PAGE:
Clearly, I had to do something to terminate this situation. But it had to be subtle, something that sort of, well, infuriated them.
At this highly technical company, I noticed that support staff like writers, editors, QA technicians, even office administrators were expected to work out their own computer problems. Technicians were too busy to help you. So I decided to become a pest. I would ask senior programmers and project managers for occasional help. How do I log into this machine? What’s a Network Services Orchestrator (NSO)? Why doesn’t this script you gave me work? Oh, sorry, forgot that part.
In very little time I was out the door. Ironically, I had only one month left until I’d planned to retire anyway. They ended up funding my first year with a generous stint of unemployment.
I should be honest with you. Engineering your own layoff does require a bit of guile. But not as much as you’d think. You also have to be slightly good at concealing it. But you do that every day, don’t you? How many times have you smiled while saying hello to a boss you despised?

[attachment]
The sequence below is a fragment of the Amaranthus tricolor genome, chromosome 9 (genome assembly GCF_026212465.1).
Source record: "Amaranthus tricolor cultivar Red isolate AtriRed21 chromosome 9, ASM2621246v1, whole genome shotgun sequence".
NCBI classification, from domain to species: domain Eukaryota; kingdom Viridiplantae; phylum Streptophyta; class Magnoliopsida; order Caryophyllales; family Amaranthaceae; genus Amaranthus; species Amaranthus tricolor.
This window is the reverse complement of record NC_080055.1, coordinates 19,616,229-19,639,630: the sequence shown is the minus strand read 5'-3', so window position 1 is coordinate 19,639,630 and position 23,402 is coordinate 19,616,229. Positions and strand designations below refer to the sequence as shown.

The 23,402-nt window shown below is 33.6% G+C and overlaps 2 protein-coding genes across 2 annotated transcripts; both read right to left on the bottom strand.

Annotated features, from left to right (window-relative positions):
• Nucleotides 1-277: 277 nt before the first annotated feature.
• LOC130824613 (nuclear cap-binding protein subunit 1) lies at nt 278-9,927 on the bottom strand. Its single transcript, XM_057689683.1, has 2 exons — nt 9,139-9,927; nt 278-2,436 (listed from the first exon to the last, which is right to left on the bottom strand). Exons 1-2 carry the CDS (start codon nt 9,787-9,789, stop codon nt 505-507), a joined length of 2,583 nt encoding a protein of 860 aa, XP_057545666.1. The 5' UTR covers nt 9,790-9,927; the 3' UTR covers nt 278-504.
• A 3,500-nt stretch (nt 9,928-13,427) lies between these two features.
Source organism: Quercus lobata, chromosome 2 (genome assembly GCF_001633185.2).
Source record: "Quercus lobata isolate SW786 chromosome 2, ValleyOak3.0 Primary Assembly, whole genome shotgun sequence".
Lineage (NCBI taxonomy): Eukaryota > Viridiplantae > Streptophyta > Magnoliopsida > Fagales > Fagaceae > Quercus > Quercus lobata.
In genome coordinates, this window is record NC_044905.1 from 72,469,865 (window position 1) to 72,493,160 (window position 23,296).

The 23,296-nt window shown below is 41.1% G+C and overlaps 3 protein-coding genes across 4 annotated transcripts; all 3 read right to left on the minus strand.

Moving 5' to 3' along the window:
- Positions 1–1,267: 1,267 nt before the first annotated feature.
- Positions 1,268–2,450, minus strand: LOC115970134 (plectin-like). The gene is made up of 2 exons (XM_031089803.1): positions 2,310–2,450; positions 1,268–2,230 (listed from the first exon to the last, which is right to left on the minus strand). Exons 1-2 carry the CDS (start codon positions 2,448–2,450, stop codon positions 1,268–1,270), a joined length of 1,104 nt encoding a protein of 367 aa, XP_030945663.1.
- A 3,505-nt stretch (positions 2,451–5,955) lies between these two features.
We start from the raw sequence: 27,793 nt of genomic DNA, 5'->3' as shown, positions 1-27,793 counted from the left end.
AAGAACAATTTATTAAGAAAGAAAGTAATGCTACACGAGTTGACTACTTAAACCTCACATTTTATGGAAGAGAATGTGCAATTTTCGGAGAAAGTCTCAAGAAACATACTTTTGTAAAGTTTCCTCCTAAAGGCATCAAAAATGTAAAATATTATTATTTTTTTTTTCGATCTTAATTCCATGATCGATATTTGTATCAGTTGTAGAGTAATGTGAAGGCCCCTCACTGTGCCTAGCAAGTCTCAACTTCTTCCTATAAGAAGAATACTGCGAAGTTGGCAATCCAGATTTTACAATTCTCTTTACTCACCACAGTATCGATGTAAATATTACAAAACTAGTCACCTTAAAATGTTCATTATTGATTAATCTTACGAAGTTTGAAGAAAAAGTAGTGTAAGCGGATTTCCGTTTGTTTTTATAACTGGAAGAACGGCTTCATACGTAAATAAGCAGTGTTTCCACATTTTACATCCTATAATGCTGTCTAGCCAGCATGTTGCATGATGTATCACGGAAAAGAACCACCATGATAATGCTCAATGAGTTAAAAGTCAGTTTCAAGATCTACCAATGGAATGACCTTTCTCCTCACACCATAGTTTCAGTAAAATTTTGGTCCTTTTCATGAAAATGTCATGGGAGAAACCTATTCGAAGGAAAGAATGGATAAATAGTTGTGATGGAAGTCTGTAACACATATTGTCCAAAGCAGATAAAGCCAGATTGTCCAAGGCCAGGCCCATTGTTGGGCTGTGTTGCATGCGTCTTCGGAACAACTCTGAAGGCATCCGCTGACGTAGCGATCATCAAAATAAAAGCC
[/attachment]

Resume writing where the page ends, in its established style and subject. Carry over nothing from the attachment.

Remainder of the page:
It’s not illegal to strategically slack off. I’ve never heard of anybody getting called on it. By law they have to give you unemployment if they lay you off. They reserve firings for egregious offenses like physical violence, grand theft, and sexual harassment. It has to be easily provable in a court of law, a time sink that they scamper widely around to avoid. It is no mystery why more employees get laid off than fired these days.
There is a famous Laurel and Hardy exchange in the movie The Flying Deuces (1939). Imprisoned in a French Foreign Legion jail, they squeeze through a tunnel Hardy has discovered. Crawling on hands and knees, Hardy explains they are making their escape. Laurel turns around and asks, “Well, are we allowed to do that?”
If you’ve been crawling on hands and knees through the dank tunnel of a dead-end oppressive job, you know it’s pointless to ask this question. But I will answer it anyway. You are definitely allowed to squeeze through your jail toward the light of freedom.